It’s the sense of the whole sweep of history and the way you can see (even as an amateur) how there was both continuity and evolution of culture across the millennia that makes el Kab so fascinating to visit. Vulture Rock was the place to leave one’s mark, even if the rationale behind it must’ve been different for the first person to carve as compared to the carvers of the Ptolemaic Period inscriptions with all that weight of history around them. The temples weren’t static (or rebuilt as a single event by kingly decree), they evolved in meaning and were altered in less formal ways to suit. Even the tombs underwent some evolution: parts would always have been open to visitors so that they could leave offerings for the deceased, and these have graffiti from centuries after the initial burial, sometimes reinterpreting this ancient tomb as a shrine to a minor deity. This happened everywhere, of course, I just found that I could feel it at el Kab.
“The Tomb in Ancient Egypt” Aidan Dodson, Salima Ikram “Egypt Before the Pharaohs” Michael A. Hoffman “The British Museum Book of Ancient Egypt” The Keeper and Staff of the Department of Ancient Egypt and Sudan “Travellers and Pilgrims Under the Last Pharaohs: Recent Investigations by the Oxford Expedition to Elkab” Luigi Prada (talk given at the October 2019 meeting of the Essex Egyptology Group and written up on my other blog) “The British Museum Dictionary of Ancient Egypt” Ian Shaw and Paul Nicholson “The Complete Cities of Ancient Egypt” Steven Snape “The Complete Temples of Ancient Egypt” Richard H. Wilkinson “Early Dynastic Egypt” Toby A. H. Wilkinson “Tombs and Temples of El Kab: Current Fieldwork and Research”; Bloomsbury Summer School Study Day 2 June 2018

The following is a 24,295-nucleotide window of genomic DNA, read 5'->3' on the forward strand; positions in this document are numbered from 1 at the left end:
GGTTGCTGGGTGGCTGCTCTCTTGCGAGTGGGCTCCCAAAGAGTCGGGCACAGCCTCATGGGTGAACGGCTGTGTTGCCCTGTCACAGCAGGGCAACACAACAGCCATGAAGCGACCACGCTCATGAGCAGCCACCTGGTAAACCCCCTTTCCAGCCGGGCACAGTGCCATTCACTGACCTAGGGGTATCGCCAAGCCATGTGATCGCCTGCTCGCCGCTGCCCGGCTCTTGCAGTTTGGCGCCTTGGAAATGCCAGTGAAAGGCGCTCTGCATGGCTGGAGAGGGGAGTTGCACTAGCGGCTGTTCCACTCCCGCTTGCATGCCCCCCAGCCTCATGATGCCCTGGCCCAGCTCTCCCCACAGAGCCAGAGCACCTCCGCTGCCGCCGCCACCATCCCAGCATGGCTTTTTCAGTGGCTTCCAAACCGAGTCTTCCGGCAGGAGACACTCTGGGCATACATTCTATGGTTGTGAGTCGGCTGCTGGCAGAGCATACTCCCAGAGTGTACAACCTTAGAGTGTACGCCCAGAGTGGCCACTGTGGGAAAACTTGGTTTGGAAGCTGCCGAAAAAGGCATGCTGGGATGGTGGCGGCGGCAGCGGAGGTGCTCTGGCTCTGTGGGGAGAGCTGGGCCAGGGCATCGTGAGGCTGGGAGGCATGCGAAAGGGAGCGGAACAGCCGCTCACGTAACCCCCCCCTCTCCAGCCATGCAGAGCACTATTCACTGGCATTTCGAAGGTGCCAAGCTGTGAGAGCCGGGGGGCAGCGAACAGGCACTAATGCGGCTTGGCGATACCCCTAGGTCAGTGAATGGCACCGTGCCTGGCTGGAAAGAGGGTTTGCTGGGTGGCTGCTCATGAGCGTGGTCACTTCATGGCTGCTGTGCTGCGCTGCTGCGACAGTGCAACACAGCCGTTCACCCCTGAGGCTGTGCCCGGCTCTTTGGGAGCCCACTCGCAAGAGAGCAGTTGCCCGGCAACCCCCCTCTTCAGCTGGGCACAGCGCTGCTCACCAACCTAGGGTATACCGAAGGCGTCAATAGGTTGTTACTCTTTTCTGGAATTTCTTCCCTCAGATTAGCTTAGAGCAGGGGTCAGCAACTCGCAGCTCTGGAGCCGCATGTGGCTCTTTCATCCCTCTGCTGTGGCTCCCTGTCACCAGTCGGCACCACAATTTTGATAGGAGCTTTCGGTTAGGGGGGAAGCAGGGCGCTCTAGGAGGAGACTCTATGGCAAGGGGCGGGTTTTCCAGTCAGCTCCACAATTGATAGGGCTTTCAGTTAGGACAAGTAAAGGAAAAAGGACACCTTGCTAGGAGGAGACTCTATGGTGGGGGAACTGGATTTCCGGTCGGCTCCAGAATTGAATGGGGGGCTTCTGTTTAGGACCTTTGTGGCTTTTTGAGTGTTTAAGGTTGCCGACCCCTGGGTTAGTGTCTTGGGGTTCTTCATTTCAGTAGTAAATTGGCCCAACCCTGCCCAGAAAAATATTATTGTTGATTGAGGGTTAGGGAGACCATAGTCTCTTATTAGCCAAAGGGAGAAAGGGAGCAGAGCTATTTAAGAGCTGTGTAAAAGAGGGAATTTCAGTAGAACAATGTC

The Amarna Period and its immediate aftermath is a tantalising period of Egyptian history – it feels like we’ve got so much information that we must know what really happened, and yet we really don’t. On the one hand there is quite a lot of documentation for the upheaval of these years and the players who took part in the drama. We know that Akhenaten succeeded his father Amenthotep III on the throne of Egypt towards the end of the 18th Dynasty in the New Kingdom, and that he and his queen Nefertiti had 6 daughters. We know he changed the state religion of Egypt during his reign and moved the capital city of the country to a new virgin site in Middle Egypt (modern Amarna, hence the name of the period of history). After his death it gets very murky for a bit, but then we know Tutankhamun takes the throne as a child and his regime moves back to Thebes and begins restoration of the cult of Amun. Following him we have Ay, and then Horemheb, who complete the restoration of the old ways and set the stage for the 19th Dynasty including Ramesses II.